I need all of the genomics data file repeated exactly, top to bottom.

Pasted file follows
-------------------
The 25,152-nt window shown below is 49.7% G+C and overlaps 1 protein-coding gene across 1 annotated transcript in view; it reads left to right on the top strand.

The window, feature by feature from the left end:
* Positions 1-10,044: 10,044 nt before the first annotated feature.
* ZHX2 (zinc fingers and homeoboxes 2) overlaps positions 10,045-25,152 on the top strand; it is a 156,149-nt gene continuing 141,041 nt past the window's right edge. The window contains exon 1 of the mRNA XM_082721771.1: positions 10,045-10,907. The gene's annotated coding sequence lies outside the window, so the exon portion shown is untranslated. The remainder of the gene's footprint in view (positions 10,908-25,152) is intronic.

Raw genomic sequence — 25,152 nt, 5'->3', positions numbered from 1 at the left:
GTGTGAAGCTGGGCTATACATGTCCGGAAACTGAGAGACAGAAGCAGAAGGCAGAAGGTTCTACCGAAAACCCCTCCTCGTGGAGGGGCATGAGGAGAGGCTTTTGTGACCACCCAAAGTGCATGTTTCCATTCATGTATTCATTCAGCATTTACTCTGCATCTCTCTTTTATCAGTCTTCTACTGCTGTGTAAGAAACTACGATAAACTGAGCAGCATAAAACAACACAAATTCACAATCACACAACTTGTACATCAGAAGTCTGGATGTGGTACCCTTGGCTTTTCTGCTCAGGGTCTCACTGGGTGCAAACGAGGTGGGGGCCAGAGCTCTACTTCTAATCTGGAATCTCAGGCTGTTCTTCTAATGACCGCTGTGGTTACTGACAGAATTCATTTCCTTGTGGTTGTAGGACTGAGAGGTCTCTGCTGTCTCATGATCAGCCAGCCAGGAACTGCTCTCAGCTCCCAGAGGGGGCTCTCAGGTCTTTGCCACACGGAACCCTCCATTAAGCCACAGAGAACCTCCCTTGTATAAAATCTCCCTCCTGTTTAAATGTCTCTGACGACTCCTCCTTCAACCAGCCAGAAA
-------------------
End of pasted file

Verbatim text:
The 25,152-nt window shown below is 49.7% G+C and overlaps 1 protein-coding gene across 1 annotated transcript in view; it reads left to right on the top strand.

The window, feature by feature from the left end:
* Positions 1-10,044: 10,044 nt before the first annotated feature.
* ZHX2 (zinc fingers and homeoboxes 2) overlaps positions 10,045-25,152 on the top strand; it is a 156,149-nt gene continuing 141,041 nt past the window's right edge. The window contains exon 1 of the mRNA XM_082721771.1: positions 10,045-10,907. The gene's annotated coding sequence lies outside the window, so the exon portion shown is untranslated. The remainder of the gene's footprint in view (positions 10,908-25,152) is intronic.

Raw genomic sequence — 25,152 nt, 5'->3', positions numbered from 1 at the left:
GTGTGAAGCTGGGCTATACATGTCCGGAAACTGAGAGACAGAAGCAGAAGGCAGAAGGTTCTACCGAAAACCCCTCCTCGTGGAGGGGCATGAGGAGAGGCTTTTGTGACCACCCAAAGTGCATGTTTCCATTCATGTATTCATTCAGCATTTACTCTGCATCTCTCTTTTATCAGTCTTCTACTGCTGTGTAAGAAACTACGATAAACTGAGCAGCATAAAACAACACAAATTCACAATCACACAACTTGTACATCAGAAGTCTGGATGTGGTACCCTTGGCTTTTCTGCTCAGGGTCTCACTGGGTGCAAACGAGGTGGGGGCCAGAGCTCTACTTCTAATCTGGAATCTCAGGCTGTTCTTCTAATGACCGCTGTGGTTACTGACAGAATTCATTTCCTTGTGGTTGTAGGACTGAGAGGTCTCTGCTGTCTCATGATCAGCCAGCCAGGAACTGCTCTCAGCTCCCAGAGGGGGCTCTCAGGTCTTTGCCACACGGAACCCTCCATTAAGCCACAGAGAACCTCCCTTGTATAAAATCTCCCTCCTGTTTAAATGTCTCTGACGACTCCTCCTTCAACCAGCCAGAAA